Immunizations - Student Clinicians participating in the Welch-Schmidt Center for Communication Disorders are expected to comply with all University of Central Missouri health requirements. This includes current tuberculosis (TB) test and updated immunizations as recommended by the US Center for Disease Control (CDC) and the Missouri Department of Health and Senior Services. Students must be tested annually for Tuberculosis (TB) and submit results of testing to the Director of Clinical Services prior to beginning clinic each year. Additionally, students must also submit proof of having initiated the Hepatitis B immunization series prior to beginning clinical practicum.If immunizations and TB tests are not up to date, acceptance at medical and/or educational clinical rotation sites could be denied. This could prevent required participation in a variety of clinical experiences which would ultimately prevent you from graduating.
Criminal Background Check - Satisfactory criminal background checks must be completed and validated prior to beginning clinic in the Welch-Schmidt Center for Communication Disorders and again, prior to placement in offsite experiences. If a background check is unsatisfactory, placement in clinical experiences may not be possible. A student unable to be placed in a clinical experience, onsite or offsite, will not be able to complete the program.
Grades - A graduate student who is placed on academic probation may not enroll in any clinical practicum courses while on probation. Offsite placements are arranged by the program several semesters prior to placement. Required clinical skills as defined by obtaining a minimum of the expected skill level for your cohort will be demonstrated for Certification Standard - Skills Outcomes IV prior to beginning the offsite experience. Students will need to provide their own transportation and housing during the internship/externship experiences.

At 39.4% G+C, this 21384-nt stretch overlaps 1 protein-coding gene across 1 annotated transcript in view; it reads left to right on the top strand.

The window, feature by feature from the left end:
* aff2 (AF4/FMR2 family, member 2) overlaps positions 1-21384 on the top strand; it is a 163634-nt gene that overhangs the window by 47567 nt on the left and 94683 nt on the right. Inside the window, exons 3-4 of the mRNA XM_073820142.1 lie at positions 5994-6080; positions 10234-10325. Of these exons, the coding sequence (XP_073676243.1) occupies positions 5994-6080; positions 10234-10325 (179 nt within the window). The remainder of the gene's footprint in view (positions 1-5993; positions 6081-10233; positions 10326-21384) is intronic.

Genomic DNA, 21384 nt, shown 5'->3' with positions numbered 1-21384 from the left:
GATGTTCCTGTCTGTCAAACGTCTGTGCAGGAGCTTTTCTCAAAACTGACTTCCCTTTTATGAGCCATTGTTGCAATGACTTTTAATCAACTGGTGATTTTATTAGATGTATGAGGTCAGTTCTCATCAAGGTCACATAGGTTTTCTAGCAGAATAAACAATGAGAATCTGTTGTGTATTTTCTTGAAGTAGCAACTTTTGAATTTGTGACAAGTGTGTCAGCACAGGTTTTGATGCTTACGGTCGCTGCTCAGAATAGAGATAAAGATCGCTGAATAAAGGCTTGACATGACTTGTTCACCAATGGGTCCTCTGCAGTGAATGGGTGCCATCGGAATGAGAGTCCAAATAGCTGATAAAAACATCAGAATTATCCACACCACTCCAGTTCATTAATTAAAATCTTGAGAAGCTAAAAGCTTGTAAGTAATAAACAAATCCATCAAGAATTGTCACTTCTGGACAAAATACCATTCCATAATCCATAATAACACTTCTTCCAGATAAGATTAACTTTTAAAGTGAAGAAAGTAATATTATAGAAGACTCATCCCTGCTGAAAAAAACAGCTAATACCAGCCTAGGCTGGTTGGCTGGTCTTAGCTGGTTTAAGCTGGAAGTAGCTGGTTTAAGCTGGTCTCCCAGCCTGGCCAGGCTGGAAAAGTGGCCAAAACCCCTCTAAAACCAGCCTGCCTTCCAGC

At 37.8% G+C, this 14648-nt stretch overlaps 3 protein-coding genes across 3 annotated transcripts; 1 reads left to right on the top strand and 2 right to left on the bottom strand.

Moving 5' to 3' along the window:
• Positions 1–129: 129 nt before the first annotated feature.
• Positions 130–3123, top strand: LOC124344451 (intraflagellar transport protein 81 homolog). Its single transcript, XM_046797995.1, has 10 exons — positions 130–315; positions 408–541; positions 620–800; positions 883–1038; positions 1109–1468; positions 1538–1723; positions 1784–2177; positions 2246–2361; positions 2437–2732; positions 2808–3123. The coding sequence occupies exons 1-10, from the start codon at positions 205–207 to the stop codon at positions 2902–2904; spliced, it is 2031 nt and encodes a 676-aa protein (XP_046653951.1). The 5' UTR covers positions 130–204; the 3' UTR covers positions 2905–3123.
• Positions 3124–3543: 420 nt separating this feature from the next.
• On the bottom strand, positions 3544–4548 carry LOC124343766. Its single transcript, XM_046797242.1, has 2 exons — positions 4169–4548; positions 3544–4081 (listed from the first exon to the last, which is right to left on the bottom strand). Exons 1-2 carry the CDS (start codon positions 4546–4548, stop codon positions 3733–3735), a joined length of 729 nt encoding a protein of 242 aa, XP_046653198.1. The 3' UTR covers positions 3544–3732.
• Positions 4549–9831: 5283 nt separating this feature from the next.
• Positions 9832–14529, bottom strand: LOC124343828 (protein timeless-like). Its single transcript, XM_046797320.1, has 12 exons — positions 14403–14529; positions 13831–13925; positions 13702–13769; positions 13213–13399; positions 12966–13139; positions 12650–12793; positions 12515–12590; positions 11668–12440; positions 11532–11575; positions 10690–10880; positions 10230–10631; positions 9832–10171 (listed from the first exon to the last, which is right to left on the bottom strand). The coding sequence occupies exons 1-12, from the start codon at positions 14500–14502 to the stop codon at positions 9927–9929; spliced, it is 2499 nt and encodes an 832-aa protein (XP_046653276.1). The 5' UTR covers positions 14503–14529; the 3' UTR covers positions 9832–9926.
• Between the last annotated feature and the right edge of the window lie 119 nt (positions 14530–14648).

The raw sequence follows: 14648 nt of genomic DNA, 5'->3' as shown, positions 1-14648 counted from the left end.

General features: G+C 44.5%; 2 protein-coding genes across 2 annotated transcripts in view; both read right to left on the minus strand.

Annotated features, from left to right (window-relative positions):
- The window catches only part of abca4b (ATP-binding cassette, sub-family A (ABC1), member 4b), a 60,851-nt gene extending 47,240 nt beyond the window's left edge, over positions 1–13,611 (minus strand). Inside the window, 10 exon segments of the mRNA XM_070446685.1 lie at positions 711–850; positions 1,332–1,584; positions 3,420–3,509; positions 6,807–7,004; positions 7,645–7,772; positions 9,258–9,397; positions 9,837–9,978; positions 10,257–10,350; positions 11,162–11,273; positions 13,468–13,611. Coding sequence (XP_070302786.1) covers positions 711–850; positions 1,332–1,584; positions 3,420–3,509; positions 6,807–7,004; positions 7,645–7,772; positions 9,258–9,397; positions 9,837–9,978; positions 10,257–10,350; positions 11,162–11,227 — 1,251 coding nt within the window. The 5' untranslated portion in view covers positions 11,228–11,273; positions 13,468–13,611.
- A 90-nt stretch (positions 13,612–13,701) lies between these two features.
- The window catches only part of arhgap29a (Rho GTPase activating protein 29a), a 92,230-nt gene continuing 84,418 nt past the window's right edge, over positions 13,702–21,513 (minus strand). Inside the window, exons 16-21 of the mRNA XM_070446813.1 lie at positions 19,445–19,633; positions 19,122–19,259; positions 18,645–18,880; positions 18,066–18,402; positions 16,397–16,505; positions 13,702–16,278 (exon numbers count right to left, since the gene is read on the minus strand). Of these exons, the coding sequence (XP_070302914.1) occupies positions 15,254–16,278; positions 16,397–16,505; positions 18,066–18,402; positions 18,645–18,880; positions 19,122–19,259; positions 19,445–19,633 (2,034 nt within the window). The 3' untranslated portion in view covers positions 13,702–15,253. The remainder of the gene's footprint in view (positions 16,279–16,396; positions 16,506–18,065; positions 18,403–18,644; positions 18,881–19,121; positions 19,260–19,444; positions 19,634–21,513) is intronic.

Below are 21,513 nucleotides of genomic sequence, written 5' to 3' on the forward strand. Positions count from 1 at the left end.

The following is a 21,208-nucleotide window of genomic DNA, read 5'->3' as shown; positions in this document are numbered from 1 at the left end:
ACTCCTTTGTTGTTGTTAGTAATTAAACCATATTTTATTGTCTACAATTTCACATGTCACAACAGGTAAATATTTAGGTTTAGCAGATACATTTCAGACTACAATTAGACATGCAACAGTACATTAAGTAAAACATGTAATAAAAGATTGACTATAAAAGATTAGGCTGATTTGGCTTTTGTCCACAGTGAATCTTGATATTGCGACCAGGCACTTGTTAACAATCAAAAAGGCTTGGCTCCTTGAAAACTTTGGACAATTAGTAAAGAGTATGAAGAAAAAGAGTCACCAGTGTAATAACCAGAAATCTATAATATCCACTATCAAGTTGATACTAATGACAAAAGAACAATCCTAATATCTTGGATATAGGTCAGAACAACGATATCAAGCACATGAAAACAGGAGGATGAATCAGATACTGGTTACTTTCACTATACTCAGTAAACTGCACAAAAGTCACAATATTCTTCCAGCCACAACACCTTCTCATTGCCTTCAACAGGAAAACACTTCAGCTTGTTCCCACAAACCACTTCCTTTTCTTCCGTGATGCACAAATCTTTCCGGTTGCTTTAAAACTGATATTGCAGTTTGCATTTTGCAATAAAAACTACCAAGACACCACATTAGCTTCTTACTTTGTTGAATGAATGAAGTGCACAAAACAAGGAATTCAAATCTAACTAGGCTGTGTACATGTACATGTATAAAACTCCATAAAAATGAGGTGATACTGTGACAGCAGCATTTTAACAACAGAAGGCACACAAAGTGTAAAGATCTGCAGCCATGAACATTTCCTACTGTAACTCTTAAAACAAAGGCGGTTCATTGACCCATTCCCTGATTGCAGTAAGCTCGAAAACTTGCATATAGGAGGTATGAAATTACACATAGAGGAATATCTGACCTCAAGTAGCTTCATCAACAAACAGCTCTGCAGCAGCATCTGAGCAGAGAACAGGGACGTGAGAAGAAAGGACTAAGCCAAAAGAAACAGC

Clinician Meetings - Clinicians are required to attend clinician meetings which cover a variety of topics ranging from paperwork and procedures to assessment and intervention tools available in the Center. These meetings are scheduled as needed throughout the semester.
Certification and Licensure - Upon completion of the Master of Science degree and the Clinical Fellowship, graduates are eligible for the Certificate of Clinical Competence from the ASHA and licensure as a Speech- Language Pathologist by the Missouri Department of Economic Development, Division of Professional Registration. Upon obtaining their unencumbered license as a Speech-Language Pathologist, graduates are also eligible for a Student Services Certificate through application to the Missouri Department of Elementary and Secondary Education. This Student Services Certificate provides the graduate with the opportunity for employment as a Speech-Language Pathologist in Missouri’s public schools.
Credit for Life Experience - Credit will not be given for life or previous work experience for courses required in the speech-language pathology major.
Accreditation - The Communication Disorders Program is nationally accredited by the Council on Academic Accreditation in Audiology and Speech-Language Pathology (CAA). The contact number for the CAA is (800) 498-2071.